Navy Admiral Mike Mullen, the chairman
of the Joint Chiefs of Staff, said during an appearance on the CBS
talk show Late Show with David Letterman that certification of
“Don't Ask, Don't Tell” repeal is close.
Congress approved and President Barack
Obama signed into law repeal of the law last December. The policy,
enacted in 1993, bars gay and bisexual troops from serving openly.
Top Pentagon officials, including
Mullen, and the president must certify that the military is prepared
to end the ban before it's lifted.
Mullen told Letterman: “I testified
in front of Congress a year ago February that I personally couldn’t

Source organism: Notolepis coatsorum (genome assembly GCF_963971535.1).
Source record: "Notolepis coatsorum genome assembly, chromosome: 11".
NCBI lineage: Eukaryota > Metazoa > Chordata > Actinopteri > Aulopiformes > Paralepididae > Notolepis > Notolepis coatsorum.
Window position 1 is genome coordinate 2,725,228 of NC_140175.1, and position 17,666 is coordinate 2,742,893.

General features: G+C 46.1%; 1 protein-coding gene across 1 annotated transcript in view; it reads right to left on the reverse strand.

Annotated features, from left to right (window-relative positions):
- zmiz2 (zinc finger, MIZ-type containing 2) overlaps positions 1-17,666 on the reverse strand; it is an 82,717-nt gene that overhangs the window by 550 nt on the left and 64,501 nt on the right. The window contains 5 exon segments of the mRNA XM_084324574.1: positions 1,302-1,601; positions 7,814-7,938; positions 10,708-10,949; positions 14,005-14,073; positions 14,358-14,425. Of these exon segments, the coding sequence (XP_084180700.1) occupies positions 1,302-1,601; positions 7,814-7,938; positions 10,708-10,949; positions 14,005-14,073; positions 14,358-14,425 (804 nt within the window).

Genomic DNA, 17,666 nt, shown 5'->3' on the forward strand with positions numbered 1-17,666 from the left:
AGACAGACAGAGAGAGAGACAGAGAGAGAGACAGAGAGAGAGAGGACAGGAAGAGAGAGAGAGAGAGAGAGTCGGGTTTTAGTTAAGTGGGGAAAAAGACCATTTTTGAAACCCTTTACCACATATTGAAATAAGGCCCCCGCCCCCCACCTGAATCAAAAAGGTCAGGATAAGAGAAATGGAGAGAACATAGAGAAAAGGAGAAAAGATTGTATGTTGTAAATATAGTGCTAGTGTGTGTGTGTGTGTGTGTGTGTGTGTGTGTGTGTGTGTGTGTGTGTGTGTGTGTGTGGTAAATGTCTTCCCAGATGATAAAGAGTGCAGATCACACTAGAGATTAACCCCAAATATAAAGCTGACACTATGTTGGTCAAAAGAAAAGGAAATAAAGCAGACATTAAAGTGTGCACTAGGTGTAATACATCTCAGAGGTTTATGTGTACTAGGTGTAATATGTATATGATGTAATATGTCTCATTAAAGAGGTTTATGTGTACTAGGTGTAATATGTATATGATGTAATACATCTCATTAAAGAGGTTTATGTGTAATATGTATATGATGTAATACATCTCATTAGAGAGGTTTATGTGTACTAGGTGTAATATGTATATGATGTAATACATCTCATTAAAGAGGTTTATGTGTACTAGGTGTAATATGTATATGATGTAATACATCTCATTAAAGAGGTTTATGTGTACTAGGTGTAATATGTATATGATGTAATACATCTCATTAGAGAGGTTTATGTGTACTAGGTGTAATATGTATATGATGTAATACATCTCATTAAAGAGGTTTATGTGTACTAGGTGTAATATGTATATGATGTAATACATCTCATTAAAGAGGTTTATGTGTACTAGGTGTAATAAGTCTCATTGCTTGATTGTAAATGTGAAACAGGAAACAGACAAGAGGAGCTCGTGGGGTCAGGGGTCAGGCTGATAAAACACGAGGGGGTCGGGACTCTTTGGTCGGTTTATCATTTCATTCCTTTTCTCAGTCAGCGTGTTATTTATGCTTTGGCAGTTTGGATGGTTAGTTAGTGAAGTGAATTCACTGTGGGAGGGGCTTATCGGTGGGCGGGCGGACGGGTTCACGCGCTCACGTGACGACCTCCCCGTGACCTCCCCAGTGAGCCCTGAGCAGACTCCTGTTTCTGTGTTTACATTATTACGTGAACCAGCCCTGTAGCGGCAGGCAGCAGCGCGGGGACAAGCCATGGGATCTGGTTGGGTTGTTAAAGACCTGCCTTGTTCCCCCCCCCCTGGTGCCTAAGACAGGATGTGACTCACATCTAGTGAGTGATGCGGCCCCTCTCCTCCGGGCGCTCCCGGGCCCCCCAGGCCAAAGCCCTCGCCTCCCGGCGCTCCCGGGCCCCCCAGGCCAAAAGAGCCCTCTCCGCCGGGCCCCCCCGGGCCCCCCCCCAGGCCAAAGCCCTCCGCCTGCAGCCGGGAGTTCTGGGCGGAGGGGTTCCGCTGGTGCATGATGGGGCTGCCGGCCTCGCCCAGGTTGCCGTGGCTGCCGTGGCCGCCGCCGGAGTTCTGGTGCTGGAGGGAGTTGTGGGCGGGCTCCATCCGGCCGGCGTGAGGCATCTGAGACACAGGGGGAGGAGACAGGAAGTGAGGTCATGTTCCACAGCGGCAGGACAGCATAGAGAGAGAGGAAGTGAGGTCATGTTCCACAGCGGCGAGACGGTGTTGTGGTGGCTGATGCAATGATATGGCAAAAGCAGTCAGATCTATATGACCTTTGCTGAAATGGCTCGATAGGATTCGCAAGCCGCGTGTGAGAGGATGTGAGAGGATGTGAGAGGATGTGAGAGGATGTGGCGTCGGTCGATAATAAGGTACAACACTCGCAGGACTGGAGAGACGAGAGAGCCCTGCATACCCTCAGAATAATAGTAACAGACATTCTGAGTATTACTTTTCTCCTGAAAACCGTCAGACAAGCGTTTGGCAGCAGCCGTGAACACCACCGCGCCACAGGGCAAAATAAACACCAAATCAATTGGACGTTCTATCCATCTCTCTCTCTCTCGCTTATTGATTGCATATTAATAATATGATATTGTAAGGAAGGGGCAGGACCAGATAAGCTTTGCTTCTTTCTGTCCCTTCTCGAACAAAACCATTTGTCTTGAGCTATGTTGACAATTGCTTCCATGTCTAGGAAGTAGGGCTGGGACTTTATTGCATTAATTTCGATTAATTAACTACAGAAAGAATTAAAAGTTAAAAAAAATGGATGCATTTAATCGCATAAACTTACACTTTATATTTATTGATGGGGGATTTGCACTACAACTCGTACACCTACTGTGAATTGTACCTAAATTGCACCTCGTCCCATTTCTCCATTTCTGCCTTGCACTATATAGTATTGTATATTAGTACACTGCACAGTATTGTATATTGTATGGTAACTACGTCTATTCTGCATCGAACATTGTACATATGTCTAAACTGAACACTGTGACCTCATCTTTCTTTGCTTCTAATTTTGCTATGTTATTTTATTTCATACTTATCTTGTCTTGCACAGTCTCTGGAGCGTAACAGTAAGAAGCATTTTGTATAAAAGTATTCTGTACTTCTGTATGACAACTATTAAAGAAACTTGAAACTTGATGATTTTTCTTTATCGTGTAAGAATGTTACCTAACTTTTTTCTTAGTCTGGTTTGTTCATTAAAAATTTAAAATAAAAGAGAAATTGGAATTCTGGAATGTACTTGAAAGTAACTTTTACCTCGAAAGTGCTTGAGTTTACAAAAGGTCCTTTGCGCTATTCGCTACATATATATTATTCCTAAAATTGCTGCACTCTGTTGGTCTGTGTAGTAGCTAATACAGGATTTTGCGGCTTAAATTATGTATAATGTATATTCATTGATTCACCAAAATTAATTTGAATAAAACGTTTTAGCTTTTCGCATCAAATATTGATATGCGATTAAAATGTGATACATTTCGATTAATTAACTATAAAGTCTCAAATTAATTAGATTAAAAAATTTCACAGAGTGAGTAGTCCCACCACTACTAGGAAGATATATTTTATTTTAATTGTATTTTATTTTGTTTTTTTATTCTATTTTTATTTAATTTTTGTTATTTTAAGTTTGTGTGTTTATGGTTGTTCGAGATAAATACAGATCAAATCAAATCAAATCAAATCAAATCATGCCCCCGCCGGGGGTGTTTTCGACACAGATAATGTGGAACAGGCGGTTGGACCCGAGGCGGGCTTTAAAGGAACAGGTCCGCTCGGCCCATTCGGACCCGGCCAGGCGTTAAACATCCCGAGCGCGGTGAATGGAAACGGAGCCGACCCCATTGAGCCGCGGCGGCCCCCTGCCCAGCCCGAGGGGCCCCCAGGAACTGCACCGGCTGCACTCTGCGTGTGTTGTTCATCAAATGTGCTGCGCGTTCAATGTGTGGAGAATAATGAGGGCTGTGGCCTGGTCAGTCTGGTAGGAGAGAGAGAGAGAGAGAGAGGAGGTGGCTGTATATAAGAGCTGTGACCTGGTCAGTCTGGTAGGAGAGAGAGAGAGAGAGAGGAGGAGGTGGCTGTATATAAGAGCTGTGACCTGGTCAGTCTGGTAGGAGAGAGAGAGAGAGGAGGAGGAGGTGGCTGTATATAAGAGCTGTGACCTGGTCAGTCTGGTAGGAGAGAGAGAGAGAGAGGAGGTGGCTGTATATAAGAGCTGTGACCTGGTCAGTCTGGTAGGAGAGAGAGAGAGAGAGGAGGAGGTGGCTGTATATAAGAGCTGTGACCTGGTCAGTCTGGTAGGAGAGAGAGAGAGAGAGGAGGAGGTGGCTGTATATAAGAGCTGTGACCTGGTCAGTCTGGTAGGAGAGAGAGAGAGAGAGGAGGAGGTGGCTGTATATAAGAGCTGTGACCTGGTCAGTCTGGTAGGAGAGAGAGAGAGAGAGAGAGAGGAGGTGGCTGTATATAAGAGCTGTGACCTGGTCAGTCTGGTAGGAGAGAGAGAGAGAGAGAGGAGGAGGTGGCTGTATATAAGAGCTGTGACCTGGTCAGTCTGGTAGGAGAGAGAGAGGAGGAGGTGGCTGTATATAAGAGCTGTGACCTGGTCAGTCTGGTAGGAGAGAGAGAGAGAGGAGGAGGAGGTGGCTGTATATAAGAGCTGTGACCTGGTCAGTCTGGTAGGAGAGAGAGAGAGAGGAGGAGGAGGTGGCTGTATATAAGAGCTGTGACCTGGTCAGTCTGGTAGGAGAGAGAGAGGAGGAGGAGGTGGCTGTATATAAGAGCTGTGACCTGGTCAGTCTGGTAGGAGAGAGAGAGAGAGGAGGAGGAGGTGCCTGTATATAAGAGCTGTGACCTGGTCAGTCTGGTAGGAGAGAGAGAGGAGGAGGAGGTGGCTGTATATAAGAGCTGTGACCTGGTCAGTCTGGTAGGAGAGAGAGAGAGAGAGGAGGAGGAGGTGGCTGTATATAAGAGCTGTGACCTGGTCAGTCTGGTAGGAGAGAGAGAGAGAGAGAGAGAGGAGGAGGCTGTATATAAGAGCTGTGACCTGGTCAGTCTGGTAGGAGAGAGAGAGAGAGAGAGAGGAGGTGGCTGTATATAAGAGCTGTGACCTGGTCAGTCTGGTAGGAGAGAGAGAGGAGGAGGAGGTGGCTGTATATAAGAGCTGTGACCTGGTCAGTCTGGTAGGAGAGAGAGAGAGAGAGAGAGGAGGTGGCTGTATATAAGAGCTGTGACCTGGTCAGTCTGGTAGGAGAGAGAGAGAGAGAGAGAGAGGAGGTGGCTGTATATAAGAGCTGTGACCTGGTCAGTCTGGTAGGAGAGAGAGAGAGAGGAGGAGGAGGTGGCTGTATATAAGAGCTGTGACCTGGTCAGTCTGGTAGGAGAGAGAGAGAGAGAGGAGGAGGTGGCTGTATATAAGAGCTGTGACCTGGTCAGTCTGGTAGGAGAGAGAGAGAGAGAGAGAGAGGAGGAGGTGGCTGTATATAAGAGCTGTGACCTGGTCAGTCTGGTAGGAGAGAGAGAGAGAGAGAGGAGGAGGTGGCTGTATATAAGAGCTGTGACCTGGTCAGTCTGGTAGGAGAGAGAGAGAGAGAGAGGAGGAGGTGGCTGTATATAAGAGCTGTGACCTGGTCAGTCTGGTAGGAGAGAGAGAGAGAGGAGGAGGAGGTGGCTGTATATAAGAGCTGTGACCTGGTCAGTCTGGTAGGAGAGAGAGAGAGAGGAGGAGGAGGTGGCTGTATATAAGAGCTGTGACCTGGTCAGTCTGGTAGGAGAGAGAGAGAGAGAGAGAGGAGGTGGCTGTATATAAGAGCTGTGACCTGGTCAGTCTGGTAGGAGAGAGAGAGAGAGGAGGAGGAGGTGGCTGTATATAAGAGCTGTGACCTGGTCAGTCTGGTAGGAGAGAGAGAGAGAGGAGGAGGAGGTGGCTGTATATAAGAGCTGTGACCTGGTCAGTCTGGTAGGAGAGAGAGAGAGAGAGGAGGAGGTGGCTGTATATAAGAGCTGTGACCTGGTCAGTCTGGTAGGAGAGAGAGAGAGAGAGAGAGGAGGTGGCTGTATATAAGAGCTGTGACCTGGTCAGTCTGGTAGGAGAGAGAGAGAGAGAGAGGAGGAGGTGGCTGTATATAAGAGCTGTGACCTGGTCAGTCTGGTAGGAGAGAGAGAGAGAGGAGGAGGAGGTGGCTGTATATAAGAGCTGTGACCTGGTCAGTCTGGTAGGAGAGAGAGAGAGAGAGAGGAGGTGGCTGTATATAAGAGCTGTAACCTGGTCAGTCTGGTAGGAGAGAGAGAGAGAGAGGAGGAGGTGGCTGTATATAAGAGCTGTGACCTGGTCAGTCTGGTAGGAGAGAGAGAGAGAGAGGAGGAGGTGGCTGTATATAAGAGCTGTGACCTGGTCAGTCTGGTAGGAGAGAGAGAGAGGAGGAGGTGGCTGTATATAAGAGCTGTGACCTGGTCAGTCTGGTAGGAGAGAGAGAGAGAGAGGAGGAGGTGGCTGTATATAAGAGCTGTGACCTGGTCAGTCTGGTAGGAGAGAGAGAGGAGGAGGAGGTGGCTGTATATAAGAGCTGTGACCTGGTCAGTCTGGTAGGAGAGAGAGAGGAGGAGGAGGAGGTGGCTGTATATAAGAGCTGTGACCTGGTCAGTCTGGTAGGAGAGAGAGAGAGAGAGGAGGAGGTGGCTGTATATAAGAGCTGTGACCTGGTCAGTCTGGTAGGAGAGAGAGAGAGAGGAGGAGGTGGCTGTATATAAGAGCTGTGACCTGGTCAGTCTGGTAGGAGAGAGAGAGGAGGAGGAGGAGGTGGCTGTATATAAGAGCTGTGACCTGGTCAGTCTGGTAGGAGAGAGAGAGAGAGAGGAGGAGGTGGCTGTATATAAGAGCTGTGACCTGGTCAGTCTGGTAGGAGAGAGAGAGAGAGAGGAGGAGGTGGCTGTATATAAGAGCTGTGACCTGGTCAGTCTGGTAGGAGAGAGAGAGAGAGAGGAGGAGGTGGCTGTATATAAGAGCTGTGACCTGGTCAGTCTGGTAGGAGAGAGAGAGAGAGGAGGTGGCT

reconcile an institution like the military, which values integrity in
everything that we do, yet asking people to come to work every single
day and lie about who they are. That is how I felt then. That’s
how I feel now. The law has been changed. We’re right now in the
middle of conducting training prior to certification. Certification
will take place … certainly in the next couple of months.” (The
video is embedded in the right panel of this page.)
On Monday, Defense Secretary Robert
Gates, who'll retire from his post on June 30, told the AP that he
doesn't foresee any impediments to repeal, and, if the top officers
of each service agree, he's
prepared to endorse certification this month.